By Joelia Fitri Adhistiscia Chaderi
How can we face the problem of food scarcity of the past decade? I bet you have been thinking that we need to produce more and more to meet our food needs. Am I right? Did you think that would be the way to solve our problems? So, you know that forestry is connected to our food production? Yes, you are right. Instability of the climate caused by deforestation will ruin food production. But hold on. You need to understand more than that.
The rapid growth of the world’s population is always a crucial problem year-round. More people means more food is needed. People think that we must have large-scale production to increase food supplies. In terms of food security, we have started to do many things, like using sophisticated technology for accelerating production and clearing the forests to create more farming land. But still, this has not solved the problems.
How has it happened? Modern farming with large-scale objectives and new technology has pushed the land to produce more than usual. It has destroyed natural resources. The land has been poisoned by chemicals, over ploughed, soil has washed away, and pesticides have been used inappropriately. Forest exploitation has also caused problems for food production. The forest helps to sustain food security by preserving water supplies, providing wood-based energy and being a safe place for bugs and agricultural pests. Farmers now use more pesticides to protect their farms and the risk of crop failure is high.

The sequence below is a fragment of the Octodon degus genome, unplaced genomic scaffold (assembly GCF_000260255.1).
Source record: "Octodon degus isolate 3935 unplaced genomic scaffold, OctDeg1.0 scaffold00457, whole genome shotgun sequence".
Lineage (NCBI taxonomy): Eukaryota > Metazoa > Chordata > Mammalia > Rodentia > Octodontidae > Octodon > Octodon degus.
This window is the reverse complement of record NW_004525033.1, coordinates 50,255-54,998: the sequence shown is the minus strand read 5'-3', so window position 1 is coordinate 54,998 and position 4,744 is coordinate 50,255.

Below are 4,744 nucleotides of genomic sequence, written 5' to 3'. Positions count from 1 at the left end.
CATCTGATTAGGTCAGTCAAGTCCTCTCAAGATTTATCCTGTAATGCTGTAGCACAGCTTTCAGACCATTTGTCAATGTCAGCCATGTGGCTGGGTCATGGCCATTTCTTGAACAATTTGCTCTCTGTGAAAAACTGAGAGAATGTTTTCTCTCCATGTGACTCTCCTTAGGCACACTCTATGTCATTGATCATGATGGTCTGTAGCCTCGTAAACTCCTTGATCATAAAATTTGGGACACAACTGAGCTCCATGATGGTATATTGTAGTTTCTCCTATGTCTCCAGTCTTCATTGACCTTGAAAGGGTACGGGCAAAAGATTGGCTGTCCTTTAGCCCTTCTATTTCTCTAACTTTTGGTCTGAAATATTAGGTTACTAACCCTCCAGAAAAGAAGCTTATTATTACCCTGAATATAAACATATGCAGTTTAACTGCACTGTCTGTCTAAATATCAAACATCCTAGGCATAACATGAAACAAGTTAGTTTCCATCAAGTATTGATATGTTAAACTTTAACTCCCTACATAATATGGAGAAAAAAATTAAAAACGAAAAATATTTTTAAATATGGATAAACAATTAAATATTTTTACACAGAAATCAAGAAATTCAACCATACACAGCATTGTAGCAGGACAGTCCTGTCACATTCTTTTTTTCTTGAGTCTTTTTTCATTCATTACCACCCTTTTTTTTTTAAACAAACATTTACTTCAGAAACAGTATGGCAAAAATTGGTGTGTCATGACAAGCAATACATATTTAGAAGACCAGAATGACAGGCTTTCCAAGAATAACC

Deforestation and water-flow failure will advance the damage. Too many pesticides and a lack of water could harm the quality of food crops. In Indonesia, the rapid expansion of land degradation has been a major problem. The Director General of Water Resources from Indonesia’s Ministry of Public Works, Moch Hasan, said it was reported in 2013 that 36 percent of wetland areas in Indonesia have failed to irrigate. As a consequence, the land only produces food two or three times.
The worst effect is that land degradation could accelerate land conversion. Forest Watch Indonesia, a non-governmental organization focused on forestry, also reported that Indonesia lost around 15.2 million hectares of its forest area from 2000–2009. The rapid growth of land conversion has indeed affected food productivity. And, last but not least, it has also affected the economy. A farmer without farmland is like a bird without wings. Can you imagine how it would affect unemployment figures?
According to the International Food Policy Research Institute (IFPRI), the index for measuring world hunger has three pillars, namely food availability, food access and food use. Just because we can produce enough food does not mean that everyone can eat and does not guarantee that the food is safe to consume.
Now, you can start to see that forestry problems are not only about climate change. A little help, awareness and action could help to maintain our resources. Because what you eat is really about what you conserve.
Joelia Fitri Adhistiscia Chaderi is an undergraduate student of international relations at Parahyangan Catholic University, Bandung, Indonesia.